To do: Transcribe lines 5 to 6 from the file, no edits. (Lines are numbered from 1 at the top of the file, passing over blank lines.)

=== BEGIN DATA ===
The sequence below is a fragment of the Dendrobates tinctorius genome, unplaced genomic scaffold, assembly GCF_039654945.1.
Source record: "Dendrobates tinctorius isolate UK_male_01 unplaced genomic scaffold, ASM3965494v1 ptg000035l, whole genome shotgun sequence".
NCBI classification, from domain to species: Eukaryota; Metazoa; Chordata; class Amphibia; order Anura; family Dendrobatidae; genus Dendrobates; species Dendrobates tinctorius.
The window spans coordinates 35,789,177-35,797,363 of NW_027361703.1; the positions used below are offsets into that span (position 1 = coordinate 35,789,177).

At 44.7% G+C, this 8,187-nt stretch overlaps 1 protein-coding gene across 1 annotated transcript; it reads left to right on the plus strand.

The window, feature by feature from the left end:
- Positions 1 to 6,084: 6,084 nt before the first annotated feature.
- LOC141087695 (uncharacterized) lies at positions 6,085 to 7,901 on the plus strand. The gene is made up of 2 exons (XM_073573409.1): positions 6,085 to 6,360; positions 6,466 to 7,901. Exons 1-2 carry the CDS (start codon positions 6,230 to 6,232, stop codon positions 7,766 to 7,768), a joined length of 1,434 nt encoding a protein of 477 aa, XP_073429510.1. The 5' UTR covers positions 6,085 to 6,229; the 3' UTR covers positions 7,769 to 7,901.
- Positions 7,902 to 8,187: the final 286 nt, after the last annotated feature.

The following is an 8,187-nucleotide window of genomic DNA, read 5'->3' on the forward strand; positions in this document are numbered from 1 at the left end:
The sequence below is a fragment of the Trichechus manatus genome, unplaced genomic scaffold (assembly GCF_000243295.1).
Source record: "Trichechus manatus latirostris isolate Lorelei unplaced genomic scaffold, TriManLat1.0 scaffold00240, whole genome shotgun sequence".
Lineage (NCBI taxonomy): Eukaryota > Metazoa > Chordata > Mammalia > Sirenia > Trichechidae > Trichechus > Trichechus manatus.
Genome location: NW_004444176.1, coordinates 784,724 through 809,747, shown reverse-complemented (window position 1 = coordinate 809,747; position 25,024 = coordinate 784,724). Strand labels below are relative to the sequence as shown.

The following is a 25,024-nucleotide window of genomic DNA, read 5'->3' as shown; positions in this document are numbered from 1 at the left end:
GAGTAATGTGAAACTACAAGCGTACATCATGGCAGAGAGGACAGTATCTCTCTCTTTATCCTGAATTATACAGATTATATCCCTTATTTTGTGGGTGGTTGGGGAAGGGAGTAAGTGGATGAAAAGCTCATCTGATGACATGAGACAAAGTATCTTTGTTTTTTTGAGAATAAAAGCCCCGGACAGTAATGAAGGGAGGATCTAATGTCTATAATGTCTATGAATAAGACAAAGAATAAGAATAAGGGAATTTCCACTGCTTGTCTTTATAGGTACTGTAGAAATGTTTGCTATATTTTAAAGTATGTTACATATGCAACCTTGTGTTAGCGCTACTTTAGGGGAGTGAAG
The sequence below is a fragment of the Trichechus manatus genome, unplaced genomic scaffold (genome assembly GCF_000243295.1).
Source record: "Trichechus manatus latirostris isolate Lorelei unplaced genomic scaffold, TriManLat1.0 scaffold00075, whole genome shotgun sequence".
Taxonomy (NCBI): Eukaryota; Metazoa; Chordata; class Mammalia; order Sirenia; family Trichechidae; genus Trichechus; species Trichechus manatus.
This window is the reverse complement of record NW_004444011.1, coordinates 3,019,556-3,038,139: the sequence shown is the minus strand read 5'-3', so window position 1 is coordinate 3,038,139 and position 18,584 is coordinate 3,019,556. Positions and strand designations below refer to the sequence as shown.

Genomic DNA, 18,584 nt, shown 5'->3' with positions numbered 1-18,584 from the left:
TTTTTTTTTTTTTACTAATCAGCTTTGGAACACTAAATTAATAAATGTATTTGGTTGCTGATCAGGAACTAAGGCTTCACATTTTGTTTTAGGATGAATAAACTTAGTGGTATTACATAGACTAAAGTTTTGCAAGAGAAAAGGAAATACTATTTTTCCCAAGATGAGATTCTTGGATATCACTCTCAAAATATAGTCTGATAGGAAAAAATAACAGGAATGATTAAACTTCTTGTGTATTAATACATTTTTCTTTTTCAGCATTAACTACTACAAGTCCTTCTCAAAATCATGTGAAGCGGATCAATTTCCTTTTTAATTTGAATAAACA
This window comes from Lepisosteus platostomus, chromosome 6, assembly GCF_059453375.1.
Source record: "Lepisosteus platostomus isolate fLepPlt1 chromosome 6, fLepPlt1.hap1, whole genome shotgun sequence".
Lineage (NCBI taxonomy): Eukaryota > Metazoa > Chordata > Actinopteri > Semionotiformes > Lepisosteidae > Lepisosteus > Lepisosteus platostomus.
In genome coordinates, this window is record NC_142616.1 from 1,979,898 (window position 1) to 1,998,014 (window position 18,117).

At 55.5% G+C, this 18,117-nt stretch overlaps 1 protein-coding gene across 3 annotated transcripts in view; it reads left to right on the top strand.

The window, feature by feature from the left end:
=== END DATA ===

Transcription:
At 44.7% G+C, this 8,187-nt stretch overlaps 1 protein-coding gene across 1 annotated transcript; it reads left to right on the plus strand.

The window, feature by feature from the left end: